MALAYBALAY CITY (MindaNews/30 March) – President Aquino should dismantle all state-backed paramilitary groups along with private armies ahead of next year’s elections, the New York-based Human Rights Watch today said.
In a statement, HRW said paramilitary forces in the Philippines have a “long and continuing history of serious human rights violations,” and figured in the November 2009 Ampatuan massacre in Maguindanao province that left 58 people dead.
“Alleged abuses by paramilitary force members are rarely investigated or prosecuted, creating a climate of impunity that encourages further violations,” it added.
“President Aquino’s promise to dismantle ‘private armies’ is a necessary step to end election violence in the Philippines,” Elaine Pearson, deputy Asia director at HRW said, adding “he should go further and disband the state paramilitary forces that are frequently as abusive.”
Aquino announced on Wednesday that the Philippine National Police had “neutralized” 28 private armed groups, as of June 2011, arresting 106 suspects, and that 86 such groups remain.
HRW said the police should publish the full list of private armies and explain what steps have been taken to address state involvement in these groups.
It noted the bloody nature of Philippine elections and the role played by warring political factions with the support of private armies and state-backed paramilitaries.
As candidate for president in 2010, Aquino promised to revoke Executive Order 546 – signed by President Gloria Macapagal-Arroyo in 2006 – that has been used to justify arming Civilian Volunteer Organizations as “force multipliers” in counterinsurgency operations.
But Aquino has so far taken no steps towards dismantling paramilitary groups. In November 2010, Justice Secretary Leila de Lima said the president was still studying the proposal to scrap EO 546.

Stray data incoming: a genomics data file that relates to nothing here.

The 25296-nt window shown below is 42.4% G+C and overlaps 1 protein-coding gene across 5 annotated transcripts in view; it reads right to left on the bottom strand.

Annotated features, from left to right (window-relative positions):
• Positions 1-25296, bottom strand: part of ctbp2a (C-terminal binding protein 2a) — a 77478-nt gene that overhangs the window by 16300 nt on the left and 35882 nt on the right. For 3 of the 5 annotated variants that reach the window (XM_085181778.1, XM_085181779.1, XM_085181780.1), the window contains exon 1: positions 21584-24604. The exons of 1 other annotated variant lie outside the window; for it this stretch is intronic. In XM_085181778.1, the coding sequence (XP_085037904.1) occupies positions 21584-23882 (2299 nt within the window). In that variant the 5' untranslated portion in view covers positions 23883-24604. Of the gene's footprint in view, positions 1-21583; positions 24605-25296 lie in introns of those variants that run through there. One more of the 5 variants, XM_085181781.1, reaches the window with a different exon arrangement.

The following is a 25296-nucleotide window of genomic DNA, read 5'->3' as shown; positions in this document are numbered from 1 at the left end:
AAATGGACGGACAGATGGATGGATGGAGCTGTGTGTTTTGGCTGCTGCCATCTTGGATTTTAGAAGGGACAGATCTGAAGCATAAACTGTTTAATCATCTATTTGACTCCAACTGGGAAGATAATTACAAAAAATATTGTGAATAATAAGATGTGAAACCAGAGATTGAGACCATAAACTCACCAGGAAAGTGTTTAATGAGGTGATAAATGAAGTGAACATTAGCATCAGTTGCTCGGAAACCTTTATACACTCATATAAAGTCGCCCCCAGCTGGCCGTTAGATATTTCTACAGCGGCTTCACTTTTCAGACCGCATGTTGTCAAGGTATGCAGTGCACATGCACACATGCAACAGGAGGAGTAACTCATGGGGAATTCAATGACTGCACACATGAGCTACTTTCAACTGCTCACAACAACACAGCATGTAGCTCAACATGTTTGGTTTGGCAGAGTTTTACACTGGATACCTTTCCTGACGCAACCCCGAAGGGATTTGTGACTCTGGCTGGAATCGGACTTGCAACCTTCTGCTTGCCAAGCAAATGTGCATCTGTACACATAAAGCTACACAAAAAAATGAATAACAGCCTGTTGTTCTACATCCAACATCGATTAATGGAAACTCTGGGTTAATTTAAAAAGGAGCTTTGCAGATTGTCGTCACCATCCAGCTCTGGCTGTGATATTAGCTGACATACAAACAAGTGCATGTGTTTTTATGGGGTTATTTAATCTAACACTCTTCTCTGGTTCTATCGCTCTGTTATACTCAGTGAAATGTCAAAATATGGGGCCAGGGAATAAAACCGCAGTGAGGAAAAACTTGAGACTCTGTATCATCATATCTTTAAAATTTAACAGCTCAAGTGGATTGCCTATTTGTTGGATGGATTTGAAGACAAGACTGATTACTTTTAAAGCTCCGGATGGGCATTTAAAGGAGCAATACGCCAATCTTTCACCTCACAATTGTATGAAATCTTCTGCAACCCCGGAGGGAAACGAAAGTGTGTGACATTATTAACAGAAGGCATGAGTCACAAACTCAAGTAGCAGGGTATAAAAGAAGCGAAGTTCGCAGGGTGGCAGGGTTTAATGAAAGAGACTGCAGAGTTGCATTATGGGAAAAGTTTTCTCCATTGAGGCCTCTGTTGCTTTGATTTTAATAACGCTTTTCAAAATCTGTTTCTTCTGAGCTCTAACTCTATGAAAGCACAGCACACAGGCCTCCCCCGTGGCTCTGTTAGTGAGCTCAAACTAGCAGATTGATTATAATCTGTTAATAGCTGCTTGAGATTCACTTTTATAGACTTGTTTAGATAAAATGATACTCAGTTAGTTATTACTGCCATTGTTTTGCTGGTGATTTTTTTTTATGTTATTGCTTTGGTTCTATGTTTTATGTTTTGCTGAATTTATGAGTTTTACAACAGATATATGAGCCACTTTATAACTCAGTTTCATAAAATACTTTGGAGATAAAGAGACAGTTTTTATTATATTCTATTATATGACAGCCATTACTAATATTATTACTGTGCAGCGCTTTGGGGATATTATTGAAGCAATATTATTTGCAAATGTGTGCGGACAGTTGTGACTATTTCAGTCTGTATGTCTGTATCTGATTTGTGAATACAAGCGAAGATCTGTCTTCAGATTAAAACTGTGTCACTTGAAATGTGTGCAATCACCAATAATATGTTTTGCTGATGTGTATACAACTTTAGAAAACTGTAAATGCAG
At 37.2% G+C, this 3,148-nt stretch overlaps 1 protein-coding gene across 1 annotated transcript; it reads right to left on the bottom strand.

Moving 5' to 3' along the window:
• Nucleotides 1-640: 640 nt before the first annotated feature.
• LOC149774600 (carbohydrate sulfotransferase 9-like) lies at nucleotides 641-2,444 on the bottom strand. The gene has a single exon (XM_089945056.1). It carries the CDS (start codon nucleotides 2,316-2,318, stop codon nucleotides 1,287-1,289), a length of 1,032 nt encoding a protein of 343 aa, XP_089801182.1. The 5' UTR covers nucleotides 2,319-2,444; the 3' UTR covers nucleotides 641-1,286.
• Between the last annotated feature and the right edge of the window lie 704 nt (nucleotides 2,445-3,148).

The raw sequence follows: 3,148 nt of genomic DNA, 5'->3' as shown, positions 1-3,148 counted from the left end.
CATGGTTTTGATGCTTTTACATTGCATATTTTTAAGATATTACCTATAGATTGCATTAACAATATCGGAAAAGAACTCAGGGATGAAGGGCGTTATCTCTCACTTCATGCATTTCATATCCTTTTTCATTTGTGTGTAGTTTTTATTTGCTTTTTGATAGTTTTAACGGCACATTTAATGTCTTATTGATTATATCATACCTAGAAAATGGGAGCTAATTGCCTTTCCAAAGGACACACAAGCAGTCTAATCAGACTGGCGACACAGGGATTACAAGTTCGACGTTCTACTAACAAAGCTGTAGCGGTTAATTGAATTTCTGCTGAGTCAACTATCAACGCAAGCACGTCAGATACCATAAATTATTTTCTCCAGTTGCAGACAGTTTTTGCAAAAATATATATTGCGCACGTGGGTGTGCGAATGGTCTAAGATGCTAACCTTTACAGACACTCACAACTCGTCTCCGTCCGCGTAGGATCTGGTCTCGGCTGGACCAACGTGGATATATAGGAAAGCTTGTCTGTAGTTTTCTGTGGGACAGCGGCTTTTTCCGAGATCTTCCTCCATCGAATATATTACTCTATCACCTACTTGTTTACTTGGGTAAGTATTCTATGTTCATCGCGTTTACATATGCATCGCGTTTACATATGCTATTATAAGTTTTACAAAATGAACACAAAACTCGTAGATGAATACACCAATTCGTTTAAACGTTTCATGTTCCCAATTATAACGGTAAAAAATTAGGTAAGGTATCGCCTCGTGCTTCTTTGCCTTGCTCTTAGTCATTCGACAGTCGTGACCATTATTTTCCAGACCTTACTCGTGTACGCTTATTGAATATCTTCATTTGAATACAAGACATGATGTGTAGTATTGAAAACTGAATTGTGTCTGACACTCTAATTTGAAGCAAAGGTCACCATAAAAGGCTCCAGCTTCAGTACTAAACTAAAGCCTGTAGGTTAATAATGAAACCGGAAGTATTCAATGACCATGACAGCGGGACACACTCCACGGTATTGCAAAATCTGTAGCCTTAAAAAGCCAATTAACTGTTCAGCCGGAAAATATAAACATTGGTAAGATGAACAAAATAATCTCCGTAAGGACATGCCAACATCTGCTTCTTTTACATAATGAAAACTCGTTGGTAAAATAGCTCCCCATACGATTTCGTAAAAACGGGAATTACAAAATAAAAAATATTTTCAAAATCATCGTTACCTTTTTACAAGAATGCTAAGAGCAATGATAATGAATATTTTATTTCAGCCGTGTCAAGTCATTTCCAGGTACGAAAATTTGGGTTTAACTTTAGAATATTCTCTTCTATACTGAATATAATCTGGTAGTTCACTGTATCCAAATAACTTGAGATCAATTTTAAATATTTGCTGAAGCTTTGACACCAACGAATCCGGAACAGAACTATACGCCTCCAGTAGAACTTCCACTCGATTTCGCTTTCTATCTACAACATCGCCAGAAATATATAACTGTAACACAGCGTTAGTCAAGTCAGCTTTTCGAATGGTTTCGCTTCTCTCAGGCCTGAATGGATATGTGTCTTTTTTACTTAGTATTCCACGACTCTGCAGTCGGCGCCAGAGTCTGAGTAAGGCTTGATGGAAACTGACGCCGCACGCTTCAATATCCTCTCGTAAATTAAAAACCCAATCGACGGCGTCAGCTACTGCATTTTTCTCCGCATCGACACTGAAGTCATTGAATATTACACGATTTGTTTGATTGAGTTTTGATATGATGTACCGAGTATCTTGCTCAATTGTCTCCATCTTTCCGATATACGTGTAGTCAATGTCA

In the same month, Aquino also publicly hinted he was not keen on dismantling the Civilian Armed Force Geographical Units and other paramilitary groups under the armed forces, saying the communities needed protection against communist and Moro rebels.
Late last year, the president announced the government would tap paramilitary groups to help protect mining companies from attacks by rebel groups. His announcement came after the New People’s Army staged a simultaneous raid on three mining firms in Surigao del Norte.
The NPA, armed wing of the Communist Party of the Philippines, marked its 43rd anniversary on Thursday.
Defense officials have assured they were taking steps to “professionalize” the Cafgus and insulate them from politics.
But HRW said efforts to “professionalize” these groups “have lacked transparency, in part because several regulations are treated as internal military documents.”
“Until these groups are fully dismantled, the public should know what paramilitary forces exist; what weapons they are entitled to carry; and when, where, and how they are recruited and trained,” it added.
In its 2010 report, “They Own the People: The Ampatuans, State-Backed Militias, and Killings in the Southern Philippines,” Human Rights Watch called on Aquino, among other recommendations, to systematically disarm all paramilitary and militia forces, end all private funding of such groups, and carry out a process in stages to reduce and disband them.
“Dismantling private armies should be more than a PR exercise,” Pearson said. “The failure to address paramilitaries as well as private armies puts political opponents and ordinary civilians at continued risk from powerful local politicians.”
Early this month, the paramilitary New Indigenous People’s Army Reform (Nipar) in San Fernando town in Bukidnon allegedly killed Dao barangay chair Jimmy Liguyon.
Aldy Salusad, Nipar’s acknowledged leader, had publicly admitted to killing Liguyon, whom he accused of being a rebel supporter.
But Liguyon’s family members linked the murder to the victim’s refusal to endorse the mining application of a a Lumad group called the San Fernando Matigsalug Tribal Datus Association (Sanmatrida). (H. Marcos C. Mordeno/MindaNews)